Bob James’ Lost Trio Treasure

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​Recently unearthed trio recordings of Bob James from 1965 find the keyboardist and composer working in a surprising mode.

(Photo: Tom Copi)

“As a result of getting a job like that with somebody of her stature and knowing what was expected of me, it probably was the first major thing that started to shift my interest away from the avant-garde,” James said. “Because that was a steady job, and working for her was playing standards and trying to swing as hard as I possibly could to justify having that gig.”

James stayed with Vaughan through 1968, and in 1969 he caught a major break when Jones, who had originally met James in 1962 at the Notre Dame Collegiate Jazz Festival, introduced him to producer Creed Taylor, who recently had launched his CTI label. Jones was working on his first CTI album, Walking In Space, and he recruited James for the sessions.

“Whenever possible, Quincy would give me a nod of recommendation to meet different people, and one of the biggies for me was that I not only got called to play on that Walking In Space album, but I wrote two of the arrangements for it,” James recalled. “That was like an audition as an arranger, as well as a player, for Creed Taylor. And by that time, Quincy’s reputation was high enough that having the badge that he liked me was a great calling card.”

James went on to record hit albums for multiple labels (including one he founded, Tappan Zee) and became a mainstream jazz superstar, regarded as the godfather of radio-friendly smooth-jazz and funky r&b. His album Touchdown (1978) included his composition “Angela,” which became the theme song to the sitcom Taxi. Among his most popular albums are Two Of A Kind, a 1982 collaboration with guitarist Earl Klugh, and Double Vision, a 1986 collaboration with saxophonist David Sanborn, as well as a string of albums the pianist recorded as a member of the all-star quartet Fourplay.

One notable product of that commercial success emerged years later, when hip-hop artists began making extensive use of samples taken from classic James recordings.

“It’s the craziest thing that’s ever happened to me in the music business, and don’t ask me to explain why,” James said. “I still don’t know after all this time.” Somebody told James about a 1988 rap record by DJ Jazzy Jeff and The Fresh Prince called He’s The DJ, I’m The Rapper that had won a Grammy. The keyboardist learned that on one track, they had essentially played “Westchester Lady,” from the keyboardist’s 1976 album Three, and rapped over the top of it.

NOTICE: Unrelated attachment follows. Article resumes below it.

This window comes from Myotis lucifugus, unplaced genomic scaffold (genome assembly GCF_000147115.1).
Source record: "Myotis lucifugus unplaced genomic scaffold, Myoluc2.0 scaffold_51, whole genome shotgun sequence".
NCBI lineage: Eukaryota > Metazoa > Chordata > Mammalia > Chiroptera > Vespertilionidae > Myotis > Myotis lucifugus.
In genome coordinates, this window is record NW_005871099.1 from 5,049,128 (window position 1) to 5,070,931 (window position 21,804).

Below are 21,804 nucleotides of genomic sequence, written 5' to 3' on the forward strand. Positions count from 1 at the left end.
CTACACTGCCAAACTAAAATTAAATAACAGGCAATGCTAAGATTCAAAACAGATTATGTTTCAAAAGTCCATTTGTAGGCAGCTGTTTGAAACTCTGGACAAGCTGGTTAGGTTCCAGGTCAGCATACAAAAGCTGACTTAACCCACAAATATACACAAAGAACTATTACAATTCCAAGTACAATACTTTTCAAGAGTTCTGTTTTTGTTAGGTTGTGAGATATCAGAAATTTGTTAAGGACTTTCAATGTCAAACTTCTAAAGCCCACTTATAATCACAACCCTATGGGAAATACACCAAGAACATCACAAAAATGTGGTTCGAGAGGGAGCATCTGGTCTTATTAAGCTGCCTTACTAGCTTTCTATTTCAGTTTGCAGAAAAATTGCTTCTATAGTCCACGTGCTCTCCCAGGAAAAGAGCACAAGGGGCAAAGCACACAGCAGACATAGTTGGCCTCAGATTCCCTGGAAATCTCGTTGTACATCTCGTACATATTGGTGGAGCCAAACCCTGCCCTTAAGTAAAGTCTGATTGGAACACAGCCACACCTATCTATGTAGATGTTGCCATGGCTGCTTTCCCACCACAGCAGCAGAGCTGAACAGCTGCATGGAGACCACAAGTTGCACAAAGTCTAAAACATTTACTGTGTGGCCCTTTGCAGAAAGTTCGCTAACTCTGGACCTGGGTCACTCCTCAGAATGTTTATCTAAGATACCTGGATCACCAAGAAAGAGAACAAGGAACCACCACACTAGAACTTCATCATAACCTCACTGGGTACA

“This came as a complete shock to me,” James said. “I had no idea how they could do this. They had not licensed it. So, that was my first awareness that I was going to have to be a policeman and I was going to have to figure out what to do about it if I was going to protect my copyright. And I did. I ended up with a very nice settlement. I got off to a pretty good start realizing that there might be some potential cottage-industry income. But I still thought it was just a fluke, and it was somewhat after that when, one after another, more requests started to come in.”

To this day, James still get requests to license samples of his work, primarily for two recordings: “Nautilus,” from 1974’s One, his CTI leader debut, and an arrangement of “Take Me To The Mardi Gras,” from his 1975 CTI release, Two.

“I’m very lucky that almost all of the records that have been sampled by other artists come from my recordings in the 1970s, and I own them,” he said. “And if it’s one of my original songs, I own the publishing of that, too. In the case of ‘Take Me To The Mardi Gras,’ it’s a Paul Simon song, so people have to go through the publisher for the song rights. But ‘Westchester Lady’ and ‘Nautilus,’ I own those.

“I try to deal with it on a case-by-case basis. Some of the things that I’ve ended up being compensated for the most were samples that I would have considered minute and almost unrecognizable to me. But every one of them is different. Usually, it’s a gray area where you think, What is it that’s making the record a hit? Is it your sample, or is it the rap, or whatever? It’s impossible to know the answer to that.”

Another mystery that often befuddles James is determining what it is exactly about his ’70s catalog that has appealed so much to multiple generations of hip-hop artists.

“I ask myself that all the time,” James said. “I’ve had a lot of conversations with rap and hip-hop artists, and I come away most of the time feeling really good that they consider my stuff having that stamp of magic. Most of the time, it’s something in the rhythm. But the whole genre is so different from the way I would have thought about creativity; those ‘chunks of sound’ are thought of by them in a completely different way.

“‘Nautilus’ is maybe the one that I can understand the best, because during the time we were recording that in the studio, [drummer] Idris Muhammad and [bassist] Gary King created magic for me. It was the magic groove that they played, and it’s a feeling that a rap artist can’t get with a computer and a drum machine. There’s a looseness and a realness that you can’t quite put your finger on—but that’s the whole reason why it’s wonderful. What’s most amazing to me is that ‘Nautilus’ has been sampled over 1,000 times, but it was the last cut on the record, and neither Creed Taylor nor I had any feeling whatsoever that it had any commercial potential. And no one paid attention to it. It wasn’t until years later when, for whatever crazy reason, that magic groove that Idris and Gary and I were playing—they found it. So ... you never really know. Enjoy making the music, and hopefully someone will hear it.” DB

This story originally was published in the October 2020 issue of DownBeat. Subscribe here.

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